First, while under requisition, compensation rental was paid as follows: £729 for Tan House, £3,380 for Harvey House, £2,119 for Hawkley Brook, £2,352 for Wheatlees, £4,699 for Derbyshire House, and £2,713 for Ben Johnson I and II, making a total of £15,992. Then upon derequisition two payments were made. The first was the terminal compensation which amounted to £1,523 for Tan House. £3,658 for Harvey House, £2,357 for Hawkley Brook, £2,012 for Wheatlees. £2,633 for Derbyshire House and £2,557 for Ben Johnson, making a total of £14,830, which is an average of over £44 per acre.

The second payment on derequisition was an extra-statutory rehabilitation allowance. This amounted to £187 for Tan House, £519 for Harvey House, £959 for Hawkley Brook, £700 for Wheatlees, £873 for Derbyshire House and £860 for Ben Johnson, making a total of £4,098, which is an average of over £12 per acre. So, altogether, and not counting the compensation rental paid during requisition, £18,928 was paid out as compensation on these sites. This works out at an average of £57 per acre, which cannot be considered ungenerous when compared with the total value of the land prior to requisition which I think the hon. Member suggested was about £65 per acre.

What I have said I think shows that very considerable sums of money have been paid out. The hon. Member asked a specific question about any help under the various grants which I mentioned to him in my reply in the House a month ago. I cannot give a specific reply on this, but, as the hon. Member knows, it is open to the farmers to seek help under the various schemes run by my Ministry. I assure him that if they put in applications for grants they would be very sympathetically considered and we should help in every way we could. While we have tremendous sympathy with these people in their difficulties, I hope the hon. Member will realise that we have tried to do everything we can to assist them and are fully alive to the difficulties which must confront them and are sparing no efforts to find practicable remedies.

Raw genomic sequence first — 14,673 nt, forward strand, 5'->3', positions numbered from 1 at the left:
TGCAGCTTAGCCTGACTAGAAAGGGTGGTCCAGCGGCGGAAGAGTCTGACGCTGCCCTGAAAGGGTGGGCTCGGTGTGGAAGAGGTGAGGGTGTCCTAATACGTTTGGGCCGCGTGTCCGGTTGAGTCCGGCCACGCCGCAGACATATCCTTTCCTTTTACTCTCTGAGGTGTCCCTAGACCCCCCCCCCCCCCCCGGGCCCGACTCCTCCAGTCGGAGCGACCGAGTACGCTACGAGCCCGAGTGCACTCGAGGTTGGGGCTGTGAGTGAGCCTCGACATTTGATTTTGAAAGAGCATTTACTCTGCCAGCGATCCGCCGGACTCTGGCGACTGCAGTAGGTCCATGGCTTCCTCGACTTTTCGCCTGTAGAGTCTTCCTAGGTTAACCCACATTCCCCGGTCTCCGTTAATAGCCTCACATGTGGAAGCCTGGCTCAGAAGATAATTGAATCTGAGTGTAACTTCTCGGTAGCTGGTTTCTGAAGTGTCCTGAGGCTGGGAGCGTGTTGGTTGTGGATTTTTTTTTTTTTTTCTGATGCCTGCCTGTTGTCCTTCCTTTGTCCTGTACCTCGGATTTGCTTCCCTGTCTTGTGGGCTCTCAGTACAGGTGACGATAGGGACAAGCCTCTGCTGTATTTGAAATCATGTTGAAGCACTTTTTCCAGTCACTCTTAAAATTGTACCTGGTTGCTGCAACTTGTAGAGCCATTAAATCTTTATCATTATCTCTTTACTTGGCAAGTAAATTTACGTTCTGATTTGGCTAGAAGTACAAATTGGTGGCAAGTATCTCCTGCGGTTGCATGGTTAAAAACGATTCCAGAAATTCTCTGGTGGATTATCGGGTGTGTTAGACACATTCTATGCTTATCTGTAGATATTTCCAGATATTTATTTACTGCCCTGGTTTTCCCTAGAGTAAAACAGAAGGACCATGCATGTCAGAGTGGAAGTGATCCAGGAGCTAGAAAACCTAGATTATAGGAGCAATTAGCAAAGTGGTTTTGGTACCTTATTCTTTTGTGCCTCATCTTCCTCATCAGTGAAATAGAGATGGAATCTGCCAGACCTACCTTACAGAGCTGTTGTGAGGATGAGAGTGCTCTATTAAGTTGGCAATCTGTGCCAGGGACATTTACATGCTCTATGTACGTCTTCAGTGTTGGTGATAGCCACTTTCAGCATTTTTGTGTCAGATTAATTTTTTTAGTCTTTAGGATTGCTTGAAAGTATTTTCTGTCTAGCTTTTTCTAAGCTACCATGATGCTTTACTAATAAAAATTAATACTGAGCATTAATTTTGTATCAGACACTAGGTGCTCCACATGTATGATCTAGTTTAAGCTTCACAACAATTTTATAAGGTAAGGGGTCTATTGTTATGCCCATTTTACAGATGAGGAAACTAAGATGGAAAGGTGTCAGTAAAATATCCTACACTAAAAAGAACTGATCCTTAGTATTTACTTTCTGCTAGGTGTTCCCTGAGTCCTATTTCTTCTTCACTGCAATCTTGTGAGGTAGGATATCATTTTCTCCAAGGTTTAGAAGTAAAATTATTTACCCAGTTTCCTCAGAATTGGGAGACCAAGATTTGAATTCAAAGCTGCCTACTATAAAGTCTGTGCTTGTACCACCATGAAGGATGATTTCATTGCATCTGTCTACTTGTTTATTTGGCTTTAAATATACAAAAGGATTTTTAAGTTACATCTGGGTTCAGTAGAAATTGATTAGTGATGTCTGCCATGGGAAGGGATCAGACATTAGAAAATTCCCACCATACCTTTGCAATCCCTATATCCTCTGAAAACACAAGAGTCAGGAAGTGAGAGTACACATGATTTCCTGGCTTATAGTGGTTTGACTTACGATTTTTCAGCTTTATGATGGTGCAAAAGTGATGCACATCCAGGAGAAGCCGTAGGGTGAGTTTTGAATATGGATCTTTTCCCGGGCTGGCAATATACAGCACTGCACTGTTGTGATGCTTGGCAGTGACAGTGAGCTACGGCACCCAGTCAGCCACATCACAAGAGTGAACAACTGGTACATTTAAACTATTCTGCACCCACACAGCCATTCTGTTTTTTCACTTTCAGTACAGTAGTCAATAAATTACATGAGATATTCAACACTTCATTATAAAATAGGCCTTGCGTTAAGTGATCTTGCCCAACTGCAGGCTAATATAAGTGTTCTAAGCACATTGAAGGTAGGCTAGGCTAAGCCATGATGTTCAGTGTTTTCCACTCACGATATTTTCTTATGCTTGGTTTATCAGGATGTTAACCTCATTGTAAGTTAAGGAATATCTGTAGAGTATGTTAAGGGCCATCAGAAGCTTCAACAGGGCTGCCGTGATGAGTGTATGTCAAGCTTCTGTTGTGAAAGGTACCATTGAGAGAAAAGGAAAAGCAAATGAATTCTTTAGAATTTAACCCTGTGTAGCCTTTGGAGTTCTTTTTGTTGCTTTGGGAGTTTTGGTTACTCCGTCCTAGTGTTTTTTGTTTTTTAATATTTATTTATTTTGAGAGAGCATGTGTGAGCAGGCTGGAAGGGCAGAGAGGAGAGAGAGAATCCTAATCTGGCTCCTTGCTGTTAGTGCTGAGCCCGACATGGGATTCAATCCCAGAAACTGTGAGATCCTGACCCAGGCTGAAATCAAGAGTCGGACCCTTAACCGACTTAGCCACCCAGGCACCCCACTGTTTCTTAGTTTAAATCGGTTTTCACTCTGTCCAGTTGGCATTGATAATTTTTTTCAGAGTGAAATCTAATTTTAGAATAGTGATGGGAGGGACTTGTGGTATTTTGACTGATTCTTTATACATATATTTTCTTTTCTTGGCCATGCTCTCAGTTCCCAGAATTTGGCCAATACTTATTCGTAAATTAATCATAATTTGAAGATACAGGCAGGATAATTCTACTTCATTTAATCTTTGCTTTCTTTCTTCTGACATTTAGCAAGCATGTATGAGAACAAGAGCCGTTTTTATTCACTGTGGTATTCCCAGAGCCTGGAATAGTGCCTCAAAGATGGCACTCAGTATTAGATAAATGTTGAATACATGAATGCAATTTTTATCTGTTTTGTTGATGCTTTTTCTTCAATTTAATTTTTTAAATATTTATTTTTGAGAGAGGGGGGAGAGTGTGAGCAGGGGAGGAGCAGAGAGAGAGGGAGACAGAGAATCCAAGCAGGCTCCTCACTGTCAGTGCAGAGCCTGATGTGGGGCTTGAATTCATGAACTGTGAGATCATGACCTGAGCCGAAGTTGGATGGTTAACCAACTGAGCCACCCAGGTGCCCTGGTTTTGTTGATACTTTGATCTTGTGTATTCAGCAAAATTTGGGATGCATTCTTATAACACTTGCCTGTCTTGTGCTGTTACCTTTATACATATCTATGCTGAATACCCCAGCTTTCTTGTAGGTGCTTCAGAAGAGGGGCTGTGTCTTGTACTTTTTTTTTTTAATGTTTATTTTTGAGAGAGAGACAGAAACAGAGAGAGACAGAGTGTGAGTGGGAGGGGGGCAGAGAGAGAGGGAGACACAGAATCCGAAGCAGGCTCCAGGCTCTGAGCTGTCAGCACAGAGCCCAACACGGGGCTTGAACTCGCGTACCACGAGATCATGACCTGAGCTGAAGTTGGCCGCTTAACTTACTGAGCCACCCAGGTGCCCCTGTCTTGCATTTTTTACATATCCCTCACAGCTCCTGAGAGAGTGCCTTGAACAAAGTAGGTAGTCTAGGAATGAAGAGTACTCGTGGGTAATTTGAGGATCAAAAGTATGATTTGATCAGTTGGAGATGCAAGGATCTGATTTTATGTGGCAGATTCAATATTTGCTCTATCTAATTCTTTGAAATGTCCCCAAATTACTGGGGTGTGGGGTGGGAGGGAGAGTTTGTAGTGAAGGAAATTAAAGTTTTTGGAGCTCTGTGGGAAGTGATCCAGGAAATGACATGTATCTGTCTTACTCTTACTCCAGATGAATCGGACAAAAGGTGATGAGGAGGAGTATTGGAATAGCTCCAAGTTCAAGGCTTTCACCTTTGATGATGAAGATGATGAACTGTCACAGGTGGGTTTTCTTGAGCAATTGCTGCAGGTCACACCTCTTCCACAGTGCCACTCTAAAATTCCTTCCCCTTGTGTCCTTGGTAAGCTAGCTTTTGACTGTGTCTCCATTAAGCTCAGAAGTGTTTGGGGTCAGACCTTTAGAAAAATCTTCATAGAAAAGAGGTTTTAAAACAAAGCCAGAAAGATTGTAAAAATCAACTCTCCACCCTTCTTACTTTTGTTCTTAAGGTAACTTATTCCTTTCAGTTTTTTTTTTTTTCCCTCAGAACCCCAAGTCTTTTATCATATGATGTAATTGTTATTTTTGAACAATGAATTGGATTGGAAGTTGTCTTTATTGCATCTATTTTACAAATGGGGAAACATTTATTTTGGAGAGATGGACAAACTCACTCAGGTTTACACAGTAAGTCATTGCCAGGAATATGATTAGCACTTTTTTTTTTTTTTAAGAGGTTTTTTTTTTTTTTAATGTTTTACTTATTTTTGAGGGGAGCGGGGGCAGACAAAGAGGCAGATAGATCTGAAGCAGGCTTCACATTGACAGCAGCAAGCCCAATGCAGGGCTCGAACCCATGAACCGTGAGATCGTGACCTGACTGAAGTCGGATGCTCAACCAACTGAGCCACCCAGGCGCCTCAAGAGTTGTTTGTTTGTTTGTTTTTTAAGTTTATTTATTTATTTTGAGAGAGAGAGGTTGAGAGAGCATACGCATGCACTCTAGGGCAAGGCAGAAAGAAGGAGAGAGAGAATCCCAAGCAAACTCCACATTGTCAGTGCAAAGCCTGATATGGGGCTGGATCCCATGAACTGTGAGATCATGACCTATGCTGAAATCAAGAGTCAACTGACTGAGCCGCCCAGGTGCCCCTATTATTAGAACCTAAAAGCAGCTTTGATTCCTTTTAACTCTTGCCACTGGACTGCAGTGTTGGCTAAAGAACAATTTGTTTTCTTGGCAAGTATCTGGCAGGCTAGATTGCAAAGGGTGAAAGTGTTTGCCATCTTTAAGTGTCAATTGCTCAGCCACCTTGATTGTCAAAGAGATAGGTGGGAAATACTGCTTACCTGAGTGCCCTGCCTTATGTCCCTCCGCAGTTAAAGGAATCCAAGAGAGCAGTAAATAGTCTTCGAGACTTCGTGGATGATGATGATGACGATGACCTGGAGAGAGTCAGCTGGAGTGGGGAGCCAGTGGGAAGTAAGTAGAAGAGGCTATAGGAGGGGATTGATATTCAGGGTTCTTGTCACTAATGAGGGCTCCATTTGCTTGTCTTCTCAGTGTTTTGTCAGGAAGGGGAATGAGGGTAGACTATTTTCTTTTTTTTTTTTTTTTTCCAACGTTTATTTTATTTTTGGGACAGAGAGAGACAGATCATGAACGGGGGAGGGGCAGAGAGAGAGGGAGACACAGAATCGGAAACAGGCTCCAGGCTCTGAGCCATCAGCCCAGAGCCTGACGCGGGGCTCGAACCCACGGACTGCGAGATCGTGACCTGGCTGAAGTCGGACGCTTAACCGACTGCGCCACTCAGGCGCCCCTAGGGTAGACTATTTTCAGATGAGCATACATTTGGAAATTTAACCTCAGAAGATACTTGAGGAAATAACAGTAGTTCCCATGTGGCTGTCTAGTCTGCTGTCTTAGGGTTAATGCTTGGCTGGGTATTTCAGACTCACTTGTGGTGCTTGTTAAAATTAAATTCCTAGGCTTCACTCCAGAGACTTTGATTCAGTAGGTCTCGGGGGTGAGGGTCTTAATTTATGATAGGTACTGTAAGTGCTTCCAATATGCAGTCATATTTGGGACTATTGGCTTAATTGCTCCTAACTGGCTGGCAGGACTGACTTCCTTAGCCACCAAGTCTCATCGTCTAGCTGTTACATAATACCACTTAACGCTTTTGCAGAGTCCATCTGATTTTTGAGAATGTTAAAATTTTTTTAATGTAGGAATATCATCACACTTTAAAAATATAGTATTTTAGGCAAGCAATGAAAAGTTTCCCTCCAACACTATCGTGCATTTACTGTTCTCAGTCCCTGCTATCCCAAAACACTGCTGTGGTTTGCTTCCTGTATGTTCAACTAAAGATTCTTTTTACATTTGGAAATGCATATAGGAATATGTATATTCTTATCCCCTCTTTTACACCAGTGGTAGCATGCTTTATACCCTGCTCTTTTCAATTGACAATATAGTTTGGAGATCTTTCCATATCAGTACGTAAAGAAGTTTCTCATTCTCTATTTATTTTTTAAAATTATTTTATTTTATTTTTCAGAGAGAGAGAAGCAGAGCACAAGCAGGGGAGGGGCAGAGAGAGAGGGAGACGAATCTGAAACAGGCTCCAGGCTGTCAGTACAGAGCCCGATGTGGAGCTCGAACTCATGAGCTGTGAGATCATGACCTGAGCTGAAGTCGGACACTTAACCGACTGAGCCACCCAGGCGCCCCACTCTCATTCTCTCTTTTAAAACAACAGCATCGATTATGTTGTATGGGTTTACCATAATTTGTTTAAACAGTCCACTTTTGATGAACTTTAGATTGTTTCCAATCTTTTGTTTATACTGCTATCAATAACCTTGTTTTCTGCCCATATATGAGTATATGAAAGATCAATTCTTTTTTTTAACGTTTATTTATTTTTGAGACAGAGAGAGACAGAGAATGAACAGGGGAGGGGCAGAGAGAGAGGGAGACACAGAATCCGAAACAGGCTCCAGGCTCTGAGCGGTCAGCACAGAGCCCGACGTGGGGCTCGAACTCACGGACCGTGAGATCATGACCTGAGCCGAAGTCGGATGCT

My professional and technical officers have kept in constant touch with the farmers, have visited the sites frequently and will continue to do so. Like the farmers themselves, they are most anxious to overcome these baffling and abnormal conditions which on these sites—in contrast with the many others where restoration has been carried out smoothly and successfully—have to some extent defeated their best endeavours.

We shall continue to help with all the practical advice we can give, and in any way we can, with all the normal production grants to which I have referred. I am sorry I cannot see any way in which further capital sums can be paid out, although that is not strictly speaking a matter for my Ministry. We shall help in any way we can because we are just as anxious as anyone else to see that these farmers get a fair break.

Question put and agreed to.

Adjourned accordingly at sixteen minutes past Eleven o'clock.